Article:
God with us (Emmanuel)
Sermon at St James, Advent 4, 18 December 2022
Isaiah 7: 10-16; Matthew 1: 18-25
To listen to (an imperfect) recording of the sermon as you read:
Most of you here this morning will remember The Supremes, the American girl band popular in the 1960s and 70s. Diana Ross their lead singer sang a song in her debut album with these simple words: “Reach out and touch somebody’s hand, make this a better place if you can.” We have been keeping our distance because of Covid and yet we know that hugging, touching, holding a hand, being close with someone are all powerful actions. And if you then bring God into it too it is life-giving and even more positive.
Let’s go back over 3000 years from now into the Old Testament. The prophet Samuel has been lobbied hard by the people of Israel to find them a king like any other nations. The rule of the Judges needs to be replaced. So, Samuel searches around for candidates and finds one called Saul, son of Kish, a tall, respected man who is reluctant to become king. He eventually agrees and Samuel tells him what the people want from their king. His coronation will come later, and everyone decided to go home. But then we have these words: “Saul also went home to Gibeah and with him went men whose hearts God had touched.”
Now we move forward 300 years to our first lesson in which one of Saul’s successors is reigning. By now Israel has been divided into two kingdoms, Israel and Judah. Ahaz is the new king of the southern kingdom of Judah. He is only 20 years old and he is seen as weak by other countries who are threatening him. The prophet Isaiah Is called to advise Ahaz and basically Isaiah tells him to stand firm in his faith in God. He must not weaken in front of his enemies but stand absolutely firm and God will give him a sign—“Look, a young woman is with child, and she shall bear a son and shall name him Immanuel, which means God with us.”
Whatever was the sign that Isaiah was promising? It’s a puzzle. Was he saying that Ahaz’ wife or another woman at the court would have a son or was he predicting the coming of the Messiah seven centuries later?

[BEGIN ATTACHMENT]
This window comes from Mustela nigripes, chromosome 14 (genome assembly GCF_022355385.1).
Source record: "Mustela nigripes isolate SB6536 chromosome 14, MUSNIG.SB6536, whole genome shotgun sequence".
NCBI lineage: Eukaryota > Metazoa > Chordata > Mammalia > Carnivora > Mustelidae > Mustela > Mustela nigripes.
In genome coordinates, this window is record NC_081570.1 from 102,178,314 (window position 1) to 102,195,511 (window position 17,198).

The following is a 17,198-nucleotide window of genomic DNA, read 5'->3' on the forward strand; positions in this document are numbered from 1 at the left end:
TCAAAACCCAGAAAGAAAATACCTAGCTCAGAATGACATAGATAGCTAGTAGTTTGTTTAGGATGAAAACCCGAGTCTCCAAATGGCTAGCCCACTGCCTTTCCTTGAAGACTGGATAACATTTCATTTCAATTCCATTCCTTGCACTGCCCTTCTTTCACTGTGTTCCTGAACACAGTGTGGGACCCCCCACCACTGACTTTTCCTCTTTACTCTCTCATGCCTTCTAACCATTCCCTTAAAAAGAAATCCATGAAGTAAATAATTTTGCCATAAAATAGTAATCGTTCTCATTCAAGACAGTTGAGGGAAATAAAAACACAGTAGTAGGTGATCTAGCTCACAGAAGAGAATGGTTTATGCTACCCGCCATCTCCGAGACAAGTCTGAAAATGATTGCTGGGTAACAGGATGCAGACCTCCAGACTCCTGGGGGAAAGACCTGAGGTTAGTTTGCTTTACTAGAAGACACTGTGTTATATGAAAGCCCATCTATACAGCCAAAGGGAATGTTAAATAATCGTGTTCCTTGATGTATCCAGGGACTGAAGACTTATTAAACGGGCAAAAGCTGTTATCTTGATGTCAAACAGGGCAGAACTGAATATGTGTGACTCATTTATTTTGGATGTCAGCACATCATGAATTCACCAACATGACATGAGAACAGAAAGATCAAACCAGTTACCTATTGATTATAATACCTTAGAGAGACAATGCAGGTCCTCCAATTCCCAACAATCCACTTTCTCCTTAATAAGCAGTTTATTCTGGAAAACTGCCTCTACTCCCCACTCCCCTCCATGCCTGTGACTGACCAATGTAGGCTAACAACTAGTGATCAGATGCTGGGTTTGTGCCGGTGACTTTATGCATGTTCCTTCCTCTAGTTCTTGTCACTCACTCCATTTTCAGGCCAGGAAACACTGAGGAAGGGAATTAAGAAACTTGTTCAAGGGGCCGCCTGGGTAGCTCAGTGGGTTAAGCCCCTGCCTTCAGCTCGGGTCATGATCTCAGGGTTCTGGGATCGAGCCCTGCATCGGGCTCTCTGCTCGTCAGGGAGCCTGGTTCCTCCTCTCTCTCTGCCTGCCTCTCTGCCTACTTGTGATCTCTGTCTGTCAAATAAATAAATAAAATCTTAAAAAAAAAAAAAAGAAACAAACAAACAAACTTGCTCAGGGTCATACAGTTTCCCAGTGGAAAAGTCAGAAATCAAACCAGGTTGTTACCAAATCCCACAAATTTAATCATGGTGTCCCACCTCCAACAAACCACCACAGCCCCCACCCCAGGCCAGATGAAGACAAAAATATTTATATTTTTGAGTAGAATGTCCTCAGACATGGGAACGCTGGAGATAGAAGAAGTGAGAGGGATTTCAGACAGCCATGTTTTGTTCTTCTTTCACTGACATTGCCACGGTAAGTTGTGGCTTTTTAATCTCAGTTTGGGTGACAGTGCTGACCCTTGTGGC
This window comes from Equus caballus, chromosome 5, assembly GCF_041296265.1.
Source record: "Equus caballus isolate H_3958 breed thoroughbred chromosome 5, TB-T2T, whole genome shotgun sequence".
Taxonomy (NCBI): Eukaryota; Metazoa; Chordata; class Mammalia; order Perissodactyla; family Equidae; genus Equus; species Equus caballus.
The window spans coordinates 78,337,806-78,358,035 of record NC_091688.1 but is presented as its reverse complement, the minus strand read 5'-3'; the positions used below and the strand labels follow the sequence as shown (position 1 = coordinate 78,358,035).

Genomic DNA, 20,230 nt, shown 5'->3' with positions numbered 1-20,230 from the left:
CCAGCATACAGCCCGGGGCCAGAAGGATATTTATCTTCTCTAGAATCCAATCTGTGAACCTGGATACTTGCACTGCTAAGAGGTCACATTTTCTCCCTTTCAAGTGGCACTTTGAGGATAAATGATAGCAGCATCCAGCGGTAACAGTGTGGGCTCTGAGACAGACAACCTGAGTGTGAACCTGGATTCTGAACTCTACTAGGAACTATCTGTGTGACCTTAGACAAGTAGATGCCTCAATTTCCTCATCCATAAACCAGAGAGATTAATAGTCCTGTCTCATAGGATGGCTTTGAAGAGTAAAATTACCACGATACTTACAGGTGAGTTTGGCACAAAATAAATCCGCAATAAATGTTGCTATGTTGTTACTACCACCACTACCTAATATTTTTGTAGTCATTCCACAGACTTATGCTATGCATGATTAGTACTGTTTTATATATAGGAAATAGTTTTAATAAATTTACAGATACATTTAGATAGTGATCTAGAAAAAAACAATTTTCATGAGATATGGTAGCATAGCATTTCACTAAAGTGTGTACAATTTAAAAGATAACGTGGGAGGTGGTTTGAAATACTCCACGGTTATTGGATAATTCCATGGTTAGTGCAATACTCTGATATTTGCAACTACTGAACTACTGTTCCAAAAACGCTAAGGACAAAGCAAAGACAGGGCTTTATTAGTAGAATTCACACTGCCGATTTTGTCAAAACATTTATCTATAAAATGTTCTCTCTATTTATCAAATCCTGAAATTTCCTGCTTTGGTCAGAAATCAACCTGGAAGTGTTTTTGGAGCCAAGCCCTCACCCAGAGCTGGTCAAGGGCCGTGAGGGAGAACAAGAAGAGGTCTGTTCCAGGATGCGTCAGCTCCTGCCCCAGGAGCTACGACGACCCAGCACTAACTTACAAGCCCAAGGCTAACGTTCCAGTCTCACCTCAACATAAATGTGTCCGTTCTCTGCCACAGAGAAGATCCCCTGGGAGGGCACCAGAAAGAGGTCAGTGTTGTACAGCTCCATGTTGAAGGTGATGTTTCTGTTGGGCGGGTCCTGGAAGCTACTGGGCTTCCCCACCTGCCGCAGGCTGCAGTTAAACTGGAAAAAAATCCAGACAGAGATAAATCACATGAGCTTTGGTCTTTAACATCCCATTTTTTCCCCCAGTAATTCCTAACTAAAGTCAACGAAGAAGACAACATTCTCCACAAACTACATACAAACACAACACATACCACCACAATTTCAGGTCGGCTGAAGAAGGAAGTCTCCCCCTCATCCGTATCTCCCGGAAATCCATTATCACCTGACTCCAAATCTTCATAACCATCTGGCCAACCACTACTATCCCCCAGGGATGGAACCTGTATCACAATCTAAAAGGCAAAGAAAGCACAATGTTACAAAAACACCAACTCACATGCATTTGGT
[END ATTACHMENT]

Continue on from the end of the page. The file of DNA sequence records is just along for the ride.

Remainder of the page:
Now we come to today’s Gospel reading from Matthew where this promise of a sign is quoted. Joseph is worried
about Mary’s pregnancy but is reassured in a dream:
The Lord appeared to Joseph in a dream and said, ‘Joseph, son of David, do not be afraid to take Mary as your
wife, for the child conceived in her is from the Holy Spirit. She will bear a son and you are to name him,
Jesus, for he will save the people from their sins’. All this took place to fulfil what had been spoken by the
Lord through the prophet: ‘Look a virgin shall conceive and bear a son and they shall name him Emmanuel’ which
means ‘God is with us.’
St Matthew is very clear. He believed that Isaiah had predicted the birth of Jesus as the Messiah and was using the saying to convince his Jewish readers.
For our part we can concentrate on the word ‘Immanuel,’ which means God is with us, because the birth of Jesus is a powerful sign that God is indeed with us. God is there in that frail baby born to Mary and he is also there in the young man dying in agony on the cross. God is with us sharing our experience, our joys, our anxieties, and our pain.
God is with us, touching and holding us when we cast our cares on him. He is beside us when we are concerned about loved ones and friends. He reaches out a hand when we are confused and lack direction in our lives and when we need to see a clear path ahead. He is there.
As we prepare to welcome the child, Jesus, once again next Sunday, we should remember that word ‘Emmanuel’—God with us—which was first used by Isaiah. We can also be grateful that we are a band of people whose hearts God has touched.